Hartley Magazine

All the latest news, hints, tips and advice from our experts

Grade Your Garden—New Plants Go to the Top of the Class

Crested Japanese painted fern gets Best in Show

At this back-to-school season, it’s time to study—what gets an A in your garden and greenhouse, and what rates an F? Take notes on both the perfect and the problem areas. Then you can hunt for plants that fit into these two categories. If, say, your foxgloves were a glory, find more for next year. (Perhaps even better ones—see below.) Or maybe you notice some failed-to-thrive plants. Reserve that space for fabulous newcomers next spring.

One resource is nursery trade shows. Although trade shows are for wholesalers, they feature what will be appearing at your retail garden center next year. I’ve just returned from the Far West Show in Portland, OR, which has the New Varieties Showcase. Selections must demonstrate a notable improvement over past performers. Here are a few—of the many—that caught my eye.

Mighty 8-inch Brunnera ‘Queen of Hearts’ leaves defy chewing slugs and snails.

Athyrium niponicum ‘Crested Surf’— Ferns are often overlooked, and yet they’re a design mainstay in shade gardens and floral arrangements. Japanese painted ferns are beautiful and tough, so I was pleased to see the judges awarded this fern a Best in Show. With multi-tassels on the end of each frond, it will be a welcome addition in my garden.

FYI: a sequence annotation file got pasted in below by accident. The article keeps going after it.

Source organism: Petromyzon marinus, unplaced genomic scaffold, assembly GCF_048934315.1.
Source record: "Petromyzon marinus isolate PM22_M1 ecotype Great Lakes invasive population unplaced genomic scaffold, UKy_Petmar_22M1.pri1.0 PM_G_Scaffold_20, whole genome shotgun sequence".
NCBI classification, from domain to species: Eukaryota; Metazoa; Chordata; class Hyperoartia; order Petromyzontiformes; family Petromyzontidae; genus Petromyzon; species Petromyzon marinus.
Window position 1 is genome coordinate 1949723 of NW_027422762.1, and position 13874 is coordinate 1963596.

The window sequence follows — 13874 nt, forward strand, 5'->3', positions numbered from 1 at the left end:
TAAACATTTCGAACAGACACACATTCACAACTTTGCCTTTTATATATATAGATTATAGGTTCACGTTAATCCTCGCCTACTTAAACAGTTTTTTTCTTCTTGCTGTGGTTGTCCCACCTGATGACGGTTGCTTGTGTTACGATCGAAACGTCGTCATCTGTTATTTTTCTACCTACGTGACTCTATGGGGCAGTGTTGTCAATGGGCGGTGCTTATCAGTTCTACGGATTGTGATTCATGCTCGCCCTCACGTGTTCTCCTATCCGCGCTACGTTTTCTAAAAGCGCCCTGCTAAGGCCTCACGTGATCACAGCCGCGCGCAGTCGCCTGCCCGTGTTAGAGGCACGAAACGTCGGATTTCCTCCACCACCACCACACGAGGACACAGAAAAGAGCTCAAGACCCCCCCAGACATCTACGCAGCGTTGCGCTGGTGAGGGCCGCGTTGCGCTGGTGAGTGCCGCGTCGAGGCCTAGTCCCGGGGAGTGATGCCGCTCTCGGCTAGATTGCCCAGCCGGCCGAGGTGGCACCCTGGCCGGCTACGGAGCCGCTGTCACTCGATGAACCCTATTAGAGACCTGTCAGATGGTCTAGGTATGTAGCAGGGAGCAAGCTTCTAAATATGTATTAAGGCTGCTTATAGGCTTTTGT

Brunnera macrophylla ‘Queen of Hearts’ —Silvery brunnera foliage lights up shady areas and blue flowers in spring are a bonus. If slugs chew your hosta plants to lace work, consider substituting tough-leafed brunnera. And this winner of the People’s Choice Award has the biggest leaves I’ve ever seen—at least eight inches across. It’s on my list.

Cercis Flamethrower— A new redbud tree won Best in Show for its multi-colored foliage and graceful pendulous form. Leaves emerge burgundy, and then move through red, orange, yellow, and lime green—one plant, all colors together. At 20 feet tall and 15 wide, this show-stopper will fit in the smallest of gardens. I’ve got a serious case of plant lust.

A hardy perennial foxglove can grow in Zone 5a

Digitalis Arctic Fox Rose — Biennial foxgloves are a mainstay. But I’ve never been able to keep other perennial foxgloves alive in my Zone 7 garden. Now there’s a hardy perennial foxglove that goes down to Zone 5a. I can hardly wait to try it.

Pentas lanceolata Sunstar™ Rose — Large clusters of pink flowers bloom throughout the season and withstand heat and disease. A tender perennial (Zone 11), the Egyptian star flower could keep blossoms coming by overwintering in a greenhouse. I’ll use Sunstar Rose as a major player in next year’s mixed containers.